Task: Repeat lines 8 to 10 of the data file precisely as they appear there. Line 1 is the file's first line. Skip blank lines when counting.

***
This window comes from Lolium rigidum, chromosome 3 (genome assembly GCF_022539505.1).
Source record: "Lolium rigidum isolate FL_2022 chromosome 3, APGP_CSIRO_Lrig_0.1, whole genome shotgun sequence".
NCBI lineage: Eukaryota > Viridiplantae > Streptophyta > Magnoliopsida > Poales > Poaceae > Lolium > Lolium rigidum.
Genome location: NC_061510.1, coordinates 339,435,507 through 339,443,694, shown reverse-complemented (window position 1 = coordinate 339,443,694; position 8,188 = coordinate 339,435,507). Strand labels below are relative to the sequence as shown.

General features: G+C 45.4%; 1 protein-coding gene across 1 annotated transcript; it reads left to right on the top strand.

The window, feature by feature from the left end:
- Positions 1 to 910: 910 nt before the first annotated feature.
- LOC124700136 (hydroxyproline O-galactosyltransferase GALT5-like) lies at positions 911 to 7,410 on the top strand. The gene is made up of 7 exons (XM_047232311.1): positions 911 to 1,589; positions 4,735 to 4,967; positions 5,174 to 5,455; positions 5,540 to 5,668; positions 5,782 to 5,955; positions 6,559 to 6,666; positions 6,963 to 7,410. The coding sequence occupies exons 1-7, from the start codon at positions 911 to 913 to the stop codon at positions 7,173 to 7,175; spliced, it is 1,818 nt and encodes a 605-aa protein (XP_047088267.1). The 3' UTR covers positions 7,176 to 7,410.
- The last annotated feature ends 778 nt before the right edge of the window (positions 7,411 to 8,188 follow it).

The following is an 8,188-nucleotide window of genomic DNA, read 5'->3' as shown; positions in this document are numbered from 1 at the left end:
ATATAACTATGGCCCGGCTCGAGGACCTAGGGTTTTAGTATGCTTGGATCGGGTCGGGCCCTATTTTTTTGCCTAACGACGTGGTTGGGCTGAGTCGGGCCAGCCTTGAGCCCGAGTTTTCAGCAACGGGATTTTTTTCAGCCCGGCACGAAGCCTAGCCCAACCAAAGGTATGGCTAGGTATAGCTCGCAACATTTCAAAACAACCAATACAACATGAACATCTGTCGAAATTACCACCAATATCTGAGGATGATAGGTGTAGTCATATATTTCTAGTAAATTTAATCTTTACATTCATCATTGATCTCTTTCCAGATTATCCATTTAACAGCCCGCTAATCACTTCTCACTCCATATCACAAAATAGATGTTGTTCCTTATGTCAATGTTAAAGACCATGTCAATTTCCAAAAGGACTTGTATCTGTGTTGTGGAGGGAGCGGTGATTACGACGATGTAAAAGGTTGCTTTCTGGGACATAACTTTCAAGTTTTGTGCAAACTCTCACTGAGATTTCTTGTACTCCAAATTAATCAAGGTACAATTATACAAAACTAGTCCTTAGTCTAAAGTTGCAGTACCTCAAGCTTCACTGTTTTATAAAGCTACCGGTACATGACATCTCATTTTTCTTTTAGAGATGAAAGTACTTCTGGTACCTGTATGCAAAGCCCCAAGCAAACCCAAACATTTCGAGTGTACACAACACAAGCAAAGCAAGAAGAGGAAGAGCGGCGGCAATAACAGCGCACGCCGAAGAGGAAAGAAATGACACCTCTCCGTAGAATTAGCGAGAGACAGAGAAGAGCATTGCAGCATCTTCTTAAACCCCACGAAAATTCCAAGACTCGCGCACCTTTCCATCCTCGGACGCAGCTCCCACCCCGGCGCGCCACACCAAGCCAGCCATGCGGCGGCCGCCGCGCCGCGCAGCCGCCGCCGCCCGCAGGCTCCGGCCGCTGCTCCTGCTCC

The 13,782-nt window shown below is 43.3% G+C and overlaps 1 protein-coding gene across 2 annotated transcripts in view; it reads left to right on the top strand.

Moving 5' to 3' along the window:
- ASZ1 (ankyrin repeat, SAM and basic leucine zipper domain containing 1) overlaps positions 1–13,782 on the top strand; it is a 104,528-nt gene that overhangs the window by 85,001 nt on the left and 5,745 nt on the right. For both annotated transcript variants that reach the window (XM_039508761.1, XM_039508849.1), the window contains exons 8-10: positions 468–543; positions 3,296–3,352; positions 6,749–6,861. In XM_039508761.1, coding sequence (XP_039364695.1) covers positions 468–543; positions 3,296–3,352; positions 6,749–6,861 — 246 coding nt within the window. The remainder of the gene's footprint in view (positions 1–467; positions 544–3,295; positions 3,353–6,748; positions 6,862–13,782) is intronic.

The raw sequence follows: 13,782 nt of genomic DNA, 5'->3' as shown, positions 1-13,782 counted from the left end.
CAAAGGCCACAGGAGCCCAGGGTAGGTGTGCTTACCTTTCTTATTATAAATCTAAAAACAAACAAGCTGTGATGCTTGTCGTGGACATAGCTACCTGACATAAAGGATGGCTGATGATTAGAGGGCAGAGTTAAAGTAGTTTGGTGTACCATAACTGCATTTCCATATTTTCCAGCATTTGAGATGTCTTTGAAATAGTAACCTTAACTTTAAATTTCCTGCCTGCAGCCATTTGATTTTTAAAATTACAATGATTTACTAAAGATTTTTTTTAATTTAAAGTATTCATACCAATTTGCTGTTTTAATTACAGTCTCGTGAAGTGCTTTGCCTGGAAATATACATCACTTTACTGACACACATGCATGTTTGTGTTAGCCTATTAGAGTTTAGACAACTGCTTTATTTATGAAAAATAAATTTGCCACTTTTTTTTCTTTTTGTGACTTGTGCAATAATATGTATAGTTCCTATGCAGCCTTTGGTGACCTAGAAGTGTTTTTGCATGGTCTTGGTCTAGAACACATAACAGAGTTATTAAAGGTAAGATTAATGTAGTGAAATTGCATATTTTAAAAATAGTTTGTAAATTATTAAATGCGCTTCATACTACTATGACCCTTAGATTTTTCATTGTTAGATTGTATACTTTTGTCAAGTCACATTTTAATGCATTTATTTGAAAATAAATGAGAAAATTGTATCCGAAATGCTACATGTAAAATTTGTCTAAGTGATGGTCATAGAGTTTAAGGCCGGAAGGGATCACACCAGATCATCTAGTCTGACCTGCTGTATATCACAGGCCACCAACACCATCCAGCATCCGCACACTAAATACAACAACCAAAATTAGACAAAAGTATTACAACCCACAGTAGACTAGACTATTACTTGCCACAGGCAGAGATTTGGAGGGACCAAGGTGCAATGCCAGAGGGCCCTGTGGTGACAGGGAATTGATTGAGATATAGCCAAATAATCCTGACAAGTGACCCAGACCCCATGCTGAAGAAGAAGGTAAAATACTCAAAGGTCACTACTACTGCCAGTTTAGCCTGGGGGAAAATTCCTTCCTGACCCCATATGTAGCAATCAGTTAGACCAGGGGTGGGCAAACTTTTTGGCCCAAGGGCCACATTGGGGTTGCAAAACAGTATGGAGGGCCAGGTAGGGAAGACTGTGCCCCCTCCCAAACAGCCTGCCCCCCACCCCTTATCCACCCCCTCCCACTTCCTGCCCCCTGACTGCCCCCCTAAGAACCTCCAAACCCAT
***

- LOC124700136 (hydroxyproline O-galactosyltransferase GALT5-like) lies at positions 911 to 7,410 on the top strand. The gene is made up of 7 exons (XM_047232311.1): positions 911 to 1,589; positions 4,735 to 4,967; positions 5,174 to 5,455; positions 5,540 to 5,668; positions 5,782 to 5,955; positions 6,559 to 6,666; positions 6,963 to 7,410. The coding sequence occupies exons 1-7, from the start codon at positions 911 to 913 to the stop codon at positions 7,173 to 7,175; spliced, it is 1,818 nt and encodes a 605-aa protein (XP_047088267.1). The 3' UTR covers positions 7,176 to 7,410.
- The last annotated feature ends 778 nt before the right edge of the window (positions 7,411 to 8,188 follow it).

The following is an 8,188-nucleotide window of genomic DNA, read 5'->3' as shown; positions in this document are numbered from 1 at the left end: